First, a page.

Promising therapeutic approaches for LSDs are in development. However, there are only isolated instances where a single approach corrects most of the biochemical, histological and clinical features of the disease. This is likely owing to the complex nature of these diseases, as well as the inaccessibility of certain tissues, primarily the CNS. In addition, most of the promising results have been observed under carefully controlled laboratory conditions. Although the primary insult in LSDs is a single-gene defect, multiple secondary mechanisms play a role in the pathogenesis (72
). These include accumulation of secondary metabolites, altered calcium homeostasis, oxidative stress, inflammation, abnormal lipid trafficking, increased autophagy, ER stress, unfolded protein response and autoimmunity. Each of these secondary effects is a potential therapeutic target (Fig. ). It is likely that one or more of these pathogenic mechanisms are at play by the time therapy is initiated, limiting the efficacy of the primary approach. Therefore, several groups have begun combining therapies in order to target either different aspects of disease or different tissues. Additionally, the timing of various therapies can, and has been optimized in order to take advantage of the strengths of each approach. Interestingly, both additive and synergistic effects have been documented when two or more treatments are combined (Table ).
Figure 1. Pathogenic mechanisms involved in LSDs. The disease mechanisms can be divided into primary (red) and secondary (blue) defects. A few or nearly all of these mechanisms may be present, depending on the specific LSD. Each defect represents a possible therapeutic (more ...)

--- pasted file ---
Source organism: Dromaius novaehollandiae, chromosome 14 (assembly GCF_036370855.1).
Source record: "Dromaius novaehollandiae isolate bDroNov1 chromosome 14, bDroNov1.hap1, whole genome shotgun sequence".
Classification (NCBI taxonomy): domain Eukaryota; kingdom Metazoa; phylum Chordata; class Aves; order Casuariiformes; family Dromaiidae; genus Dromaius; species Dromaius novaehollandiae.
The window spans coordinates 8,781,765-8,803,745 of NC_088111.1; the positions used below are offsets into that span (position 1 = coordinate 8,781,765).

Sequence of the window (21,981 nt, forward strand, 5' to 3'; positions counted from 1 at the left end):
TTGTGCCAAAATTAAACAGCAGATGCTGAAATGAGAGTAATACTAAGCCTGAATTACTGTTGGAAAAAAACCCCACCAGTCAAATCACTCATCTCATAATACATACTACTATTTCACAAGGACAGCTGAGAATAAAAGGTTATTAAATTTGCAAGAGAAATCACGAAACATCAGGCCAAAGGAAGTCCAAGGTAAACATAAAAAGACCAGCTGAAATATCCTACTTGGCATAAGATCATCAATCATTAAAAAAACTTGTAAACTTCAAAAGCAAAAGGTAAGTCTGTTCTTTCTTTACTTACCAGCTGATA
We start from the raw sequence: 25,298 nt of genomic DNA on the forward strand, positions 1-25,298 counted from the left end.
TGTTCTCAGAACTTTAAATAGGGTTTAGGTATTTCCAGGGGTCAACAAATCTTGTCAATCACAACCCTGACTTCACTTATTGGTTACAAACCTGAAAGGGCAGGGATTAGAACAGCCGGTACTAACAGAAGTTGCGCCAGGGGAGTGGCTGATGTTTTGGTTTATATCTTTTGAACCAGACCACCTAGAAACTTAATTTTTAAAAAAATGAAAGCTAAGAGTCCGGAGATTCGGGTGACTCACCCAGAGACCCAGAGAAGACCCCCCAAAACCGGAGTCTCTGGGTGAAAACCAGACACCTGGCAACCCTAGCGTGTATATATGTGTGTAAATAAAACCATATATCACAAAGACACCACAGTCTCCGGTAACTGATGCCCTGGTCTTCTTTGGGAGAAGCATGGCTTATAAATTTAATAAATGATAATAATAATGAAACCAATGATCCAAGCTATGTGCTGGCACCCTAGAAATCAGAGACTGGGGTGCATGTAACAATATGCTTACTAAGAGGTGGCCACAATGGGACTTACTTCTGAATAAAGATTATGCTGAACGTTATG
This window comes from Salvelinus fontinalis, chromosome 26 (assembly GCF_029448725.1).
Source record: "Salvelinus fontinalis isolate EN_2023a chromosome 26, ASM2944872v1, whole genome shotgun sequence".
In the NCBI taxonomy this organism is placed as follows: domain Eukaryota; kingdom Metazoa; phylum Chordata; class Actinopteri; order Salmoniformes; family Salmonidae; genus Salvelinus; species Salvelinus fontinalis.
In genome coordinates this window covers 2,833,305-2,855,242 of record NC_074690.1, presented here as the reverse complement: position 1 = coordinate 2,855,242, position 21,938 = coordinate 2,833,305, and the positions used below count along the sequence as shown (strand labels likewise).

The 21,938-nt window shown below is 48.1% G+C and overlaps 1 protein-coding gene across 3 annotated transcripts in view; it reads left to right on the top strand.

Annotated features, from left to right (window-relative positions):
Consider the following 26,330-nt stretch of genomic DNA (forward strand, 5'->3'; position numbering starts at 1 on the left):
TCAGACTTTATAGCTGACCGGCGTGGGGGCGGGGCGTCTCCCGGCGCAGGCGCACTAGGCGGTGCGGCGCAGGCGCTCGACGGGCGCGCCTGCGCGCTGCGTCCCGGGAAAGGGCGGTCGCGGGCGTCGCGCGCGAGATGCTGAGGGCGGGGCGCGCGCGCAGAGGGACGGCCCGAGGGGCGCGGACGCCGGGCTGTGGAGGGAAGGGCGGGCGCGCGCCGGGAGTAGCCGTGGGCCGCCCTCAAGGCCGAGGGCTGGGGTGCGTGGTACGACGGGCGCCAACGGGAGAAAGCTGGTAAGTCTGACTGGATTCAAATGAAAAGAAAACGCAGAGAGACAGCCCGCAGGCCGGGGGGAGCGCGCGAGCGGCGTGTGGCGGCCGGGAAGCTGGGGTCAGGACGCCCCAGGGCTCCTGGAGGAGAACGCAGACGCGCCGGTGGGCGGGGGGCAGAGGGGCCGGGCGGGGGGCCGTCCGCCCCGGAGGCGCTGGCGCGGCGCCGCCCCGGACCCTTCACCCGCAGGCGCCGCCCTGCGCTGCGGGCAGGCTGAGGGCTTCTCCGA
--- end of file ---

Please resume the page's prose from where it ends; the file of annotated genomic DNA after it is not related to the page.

Pre-clinical combination therapies for LSDs
In one of the first examples of combination therapy, weekly ERT beginning at birth was followed by bone marrow transplant (BMT) at 5 weeks of age in the murine model of MPS-VII (73
). The goal was to provide an immediate source of enzyme through ERT while delaying BMT until the deleterious effects of harsh conditioning during the newborn period could be minimized. Although each therapy alone was relatively effective when initiated early in life, the addition of BMT to ERT resulted in a more widespread enzyme distribution and reduced lysosomal storage in the bone, meninges, cornea and retina. In addition, the radiation-induced damage observed when BMT is performed in the neonatal period was avoided.
Substrate reduction therapy (SRT) has been utilized in several LSDs. The goal of SRT is to reduce the accumulation of metabolites by inhibiting their synthesis. As the synthesis of substrates cannot generally be shut down completely, this approach alone will likely only slow the inevitable progression of disease. In the murine model of Sandhoff disease (β-hexosaminidase A deficiency), SRT can be achieved with N
-butyldeoxynojirimycin (miglustat), which inhibits the first committed step in glycosphingolipid synthesis (74
). This effectively reduces the accumulation of total brain ganglioside and GM2 in the mouse (74
). Combining SRT with BMT resulted in a synergistic improvement in lifespan (76
). In the same model, SRT was combined with anti-inflammatory therapy (indomethacin, aspirin or ibuprofen) and antioxidants (α-tocopherol acetate and l
-ascorbic acid). These combinations resulted in an improvement in the lifespan (77
), with synergy demonstrated in animals treated with aspirin and SRT. Injection of neural stem cells into the CNS also synergizes with SRT in Sandhoff disease (78
). In this case, the neural stem cells act as a persistent source of enzyme, cross-correcting the surrounding cells (Table ).
In the mouse model of Niemann-Pick A disease, CNS-directed AAV2-mediated GT combined with an i.v. injection of AAV2/8 expressing human acid sphingomyelinase (ASM) resulted in a synergistic improvement (79
). Through this bimodal approach, the group treated the CNS and systemic disease separately, but simultaneously. At 54 weeks of age, survival in the combination treatment group was 100%, while none of the animals that received either CNS-directed AAV2 or systemic AAV2/8 alone survived. Interestingly, in the combination group, no antibodies against human ASM were detected. The AAV2/8 vector utilized a liver-specific promoter which, combined with the strong tropism of AAV2/8 for the liver, reduced the immune response to the enzyme (80